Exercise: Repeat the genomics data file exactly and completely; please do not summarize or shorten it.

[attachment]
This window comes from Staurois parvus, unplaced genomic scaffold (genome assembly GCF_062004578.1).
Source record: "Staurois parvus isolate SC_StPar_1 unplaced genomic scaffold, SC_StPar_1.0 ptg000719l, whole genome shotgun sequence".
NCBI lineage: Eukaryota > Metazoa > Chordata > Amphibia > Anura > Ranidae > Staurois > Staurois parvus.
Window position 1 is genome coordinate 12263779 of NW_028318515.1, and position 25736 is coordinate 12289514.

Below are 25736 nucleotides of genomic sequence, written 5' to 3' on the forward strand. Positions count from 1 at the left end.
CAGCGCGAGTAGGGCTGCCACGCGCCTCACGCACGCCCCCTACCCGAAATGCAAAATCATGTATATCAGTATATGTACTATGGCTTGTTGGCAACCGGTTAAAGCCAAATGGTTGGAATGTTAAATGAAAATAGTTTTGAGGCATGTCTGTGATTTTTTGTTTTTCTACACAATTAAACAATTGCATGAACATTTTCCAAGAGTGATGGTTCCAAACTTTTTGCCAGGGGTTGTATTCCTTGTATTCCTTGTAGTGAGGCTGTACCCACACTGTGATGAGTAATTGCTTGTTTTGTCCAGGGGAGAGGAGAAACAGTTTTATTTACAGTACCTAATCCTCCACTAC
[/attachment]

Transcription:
This window comes from Staurois parvus, unplaced genomic scaffold (genome assembly GCF_062004578.1).
Source record: "Staurois parvus isolate SC_StPar_1 unplaced genomic scaffold, SC_StPar_1.0 ptg000719l, whole genome shotgun sequence".
NCBI lineage: Eukaryota > Metazoa > Chordata > Amphibia > Anura > Ranidae > Staurois > Staurois parvus.
Window position 1 is genome coordinate 12263779 of NW_028318515.1, and position 25736 is coordinate 12289514.

Below are 25736 nucleotides of genomic sequence, written 5' to 3' on the forward strand. Positions count from 1 at the left end.
CAGCGCGAGTAGGGCTGCCACGCGCCTCACGCACGCCCCCTACCCGAAATGCAAAATCATGTATATCAGTATATGTACTATGGCTTGTTGGCAACCGGTTAAAGCCAAATGGTTGGAATGTTAAATGAAAATAGTTTTGAGGCATGTCTGTGATTTTTTGTTTTTCTACACAATTAAACAATTGCATGAACATTTTCCAAGAGTGATGGTTCCAAACTTTTTGCCAGGGGTTGTATTCCTTGTATTCCTTGTAGTGAGGCTGTACCCACACTGTGATGAGTAATTGCTTGTTTTGTCCAGGGGAGAGGAGAAACAGTTTTATTTACAGTACCTAATCCTCCACTAC